var ul = document.getElementById('private');
     var li = document.createElement('li');
     var h3 = document.createElement('h3');
     h3.textContent = 'Private chat with ' + name;
     li.appendChild(h3);
     var div = document.createElement('div');
     var addMessage = function(name, message) {
       var p = document.createElement('p');
       var n = document.createElement('strong');
       n.textContent = '<' + name + '> ';
       p.appendChild(n);
       var t = document.createElement('span');
       t.textContent = message;
       p.appendChild(t);
       div.appendChild(p);
     };
     port.onmessage = function (event) {
       addMessage(name, event.data);
     };
     li.appendChild(div);
     var form = document.createElement('form');
     var p = document.createElement('p');
     var input = document.createElement('input');
     input.size = 50;
     p.appendChild(input);
     p.appendChild(document.createTextNode(' '));
     var button = document.createElement('button');
     button.textContent = 'Post';
     p.appendChild(button);
     form.onsubmit = function () {
       port.postMessage(input.value);
       addMessage('me', input.value);
       input.value = '';
       return false;
     };
     form.appendChild(p);
     li.appendChild(form);
     ul.appendChild(li);
   }
   worker.port.addEventListener('message', startPrivateChat, false);

   worker.port.start();
  </script>
 </head>
 <body>
  <h1>Viewer</h1>
  <h2>Map</h2>
  <p><canvas id="map" height=150 width=150></canvas></p>
  <p>
   <button type=button onclick="worker.port.postMessage('mov left')">Left</button>
   <button type=button onclick="worker.port.postMessage('mov up')">Up</button>
   <button type=button onclick="worker.port.postMessage('mov down')">Down</button>
   <button type=button onclick="worker.port.postMessage('mov right')">Right</button>
   <button type=button onclick="worker.port.postMessage('set 0')">Set 0</button>
   <button type=button onclick="worker.port.postMessage('set 1')">Set 1</button>
  </p>
  <h2>Public Chat</h2>
  <div id="public"></div>
  <form onsubmit="worker.port.postMessage('txt ' + message.value); message.value = ''; return false;">
   <p>
    <input type="text" name="message" size="50">
    <button>Post</button>
   </p>
  </form>
  <h2>Private Chat</h2>
  <ul id="private"></ul>
 </body>
</html>

There are several key things worth noting about the way the viewer is written.

Multiple listeners. Instead of a single message processing function, the code here attaches multiple event listeners, each one performing a quick check to see if it is relevant for the message. In this example it doesn't make much difference, but if multiple authors wanted to collaborate using a single port to communicate with a worker, it would allow for independent code instead of changes having to all be made to a single event handling function.

Registering event listeners in this way also allows you to unregister specific listeners when you are done with them, as is done with the configure() method in this example.

Finally, the worker:

var nextName = 0;
function getNextName() {
  // this could use more friendly names
  // but for now just return a number
  return nextName++;
}

var map = [
 [0, 0, 0, 0, 0, 0, 0],
 [1, 1, 0, 1, 0, 1, 1],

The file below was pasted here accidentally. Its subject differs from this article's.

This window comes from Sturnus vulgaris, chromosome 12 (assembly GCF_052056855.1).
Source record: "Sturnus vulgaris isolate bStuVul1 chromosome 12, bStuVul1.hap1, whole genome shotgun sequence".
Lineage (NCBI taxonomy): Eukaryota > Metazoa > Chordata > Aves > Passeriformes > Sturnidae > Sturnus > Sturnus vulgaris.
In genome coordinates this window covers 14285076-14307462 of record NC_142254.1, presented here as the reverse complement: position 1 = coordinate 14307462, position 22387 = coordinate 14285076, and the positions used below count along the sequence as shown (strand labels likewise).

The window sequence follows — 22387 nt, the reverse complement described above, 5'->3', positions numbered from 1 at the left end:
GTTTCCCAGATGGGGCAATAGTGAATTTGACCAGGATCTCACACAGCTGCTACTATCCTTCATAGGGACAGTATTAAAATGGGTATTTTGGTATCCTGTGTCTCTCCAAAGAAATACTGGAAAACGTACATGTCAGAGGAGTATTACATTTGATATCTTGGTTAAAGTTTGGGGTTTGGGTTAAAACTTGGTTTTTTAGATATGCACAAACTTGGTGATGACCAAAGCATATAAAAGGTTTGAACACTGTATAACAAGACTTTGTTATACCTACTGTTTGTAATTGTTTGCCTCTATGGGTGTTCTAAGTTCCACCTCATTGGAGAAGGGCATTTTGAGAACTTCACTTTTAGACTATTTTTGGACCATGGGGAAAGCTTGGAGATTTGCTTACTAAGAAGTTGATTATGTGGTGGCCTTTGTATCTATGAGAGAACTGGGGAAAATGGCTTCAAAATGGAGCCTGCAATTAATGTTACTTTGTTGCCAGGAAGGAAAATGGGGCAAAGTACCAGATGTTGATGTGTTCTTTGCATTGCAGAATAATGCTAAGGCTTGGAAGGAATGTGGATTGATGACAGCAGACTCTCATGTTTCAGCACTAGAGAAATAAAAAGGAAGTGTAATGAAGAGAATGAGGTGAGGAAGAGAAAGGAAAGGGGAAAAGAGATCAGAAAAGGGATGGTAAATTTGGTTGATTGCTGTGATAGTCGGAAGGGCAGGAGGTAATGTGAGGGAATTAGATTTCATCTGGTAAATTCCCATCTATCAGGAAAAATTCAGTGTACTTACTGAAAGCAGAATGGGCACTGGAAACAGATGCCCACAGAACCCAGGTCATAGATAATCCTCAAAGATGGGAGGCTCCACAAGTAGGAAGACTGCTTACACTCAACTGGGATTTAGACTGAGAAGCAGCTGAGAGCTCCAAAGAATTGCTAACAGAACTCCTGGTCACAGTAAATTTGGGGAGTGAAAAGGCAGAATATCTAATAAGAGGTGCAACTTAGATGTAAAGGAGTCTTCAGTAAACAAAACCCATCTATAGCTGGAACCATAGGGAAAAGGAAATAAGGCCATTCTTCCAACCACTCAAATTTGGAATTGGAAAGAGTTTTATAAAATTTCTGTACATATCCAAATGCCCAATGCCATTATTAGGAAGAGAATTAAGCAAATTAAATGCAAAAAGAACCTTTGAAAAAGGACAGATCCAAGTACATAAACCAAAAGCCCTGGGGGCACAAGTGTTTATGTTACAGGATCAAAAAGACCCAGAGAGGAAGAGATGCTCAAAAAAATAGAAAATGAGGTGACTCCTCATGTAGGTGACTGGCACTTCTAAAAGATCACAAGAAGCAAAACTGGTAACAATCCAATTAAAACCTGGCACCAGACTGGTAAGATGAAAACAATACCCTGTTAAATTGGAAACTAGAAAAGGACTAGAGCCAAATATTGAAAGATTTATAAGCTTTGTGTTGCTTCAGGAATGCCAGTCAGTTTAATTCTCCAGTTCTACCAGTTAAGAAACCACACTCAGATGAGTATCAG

[0, 1, 0, 1, 0, 0, 0],
 [0, 1, 0, 1, 0, 1, 1],
 [0, 0, 0, 1, 0, 0, 0],
 [1, 0, 0, 1, 1, 1, 1],
 [1, 1, 0, 1, 1, 0, 1],
];

function wrapX(x) {
  if (x < 0) return wrapX(x + map[0].length);
  if (x >= map[0].length) return wrapX(x - map[0].length);
  return x;
}

function wrapY(y) {
  if (y < 0) return wrapY(y + map.length);
  if (y >= map[0].length) return wrapY(y - map.length);
  return y;
}

function wrap(val, min, max) {
  if (val < min)
    return val + (max-min)+1;
  if (val > max)
    return val - (max-min)-1;
  return val;
}

function sendMapData(viewer) {
  var data = '';
  for (var y = viewer.y-1; y <= viewer.y+1; y += 1) {
    for (var x = viewer.x-1; x <= viewer.x+1; x += 1) {
      if (data != '')
        data += ',';
      data += map[wrap(y, 0, map[0].length-1)][wrap(x, 0, map.length-1)];
    }
  }
  viewer.port.postMessage('map ' + data);
}

var viewers = {};
onconnect = function (event) {
  var name = getNextName();
  event.ports[0]._data = { port: event.ports[0], name: name, x: 0, y: 0, };
  viewers[name] = event.ports[0]._data;
  event.ports[0].postMessage('cfg ' + name);
  event.ports[0].onmessage = getMessage;
  sendMapData(event.ports[0]._data);
};

function getMessage(event) {
  switch (event.data.substr(0, 4)) {
    case 'mov ':
      var direction = event.data.substr(4);
      var dx = 0;
      var dy = 0;
      switch (direction) {
        case 'up': dy = -1; break;
        case 'down': dy = 1; break;
        case 'left': dx = -1; break;
        case 'right': dx = 1; break;
      }
      event.target._data.x = wrapX(event.target._data.x + dx);
      event.target._data.y = wrapY(event.target._data.y + dy);
      sendMapData(event.target._data);
      break;
    case 'set ':
      var value = event.data.substr(4);
      map[event.target._data.y][event.target._data.x] = value;
      for (var viewer in viewers)
        sendMapData(viewers[viewer]);
      break;
    case 'txt ':
      var name = event.target._data.name;
      var message = event.data.substr(4);
      for (var viewer in viewers)
        viewers[viewer].port.postMessage('txt ' + name + ' ' + message);
      break;
    case 'msg ':
      var party1 = event.target._data;
      var party2 = viewers[event.data.substr(4).split(' ', 1)[0]];
      if (party2) {
        var channel = new MessageChannel();
        party1.port.postMessage('msg ' + party2.name, [channel.port1]);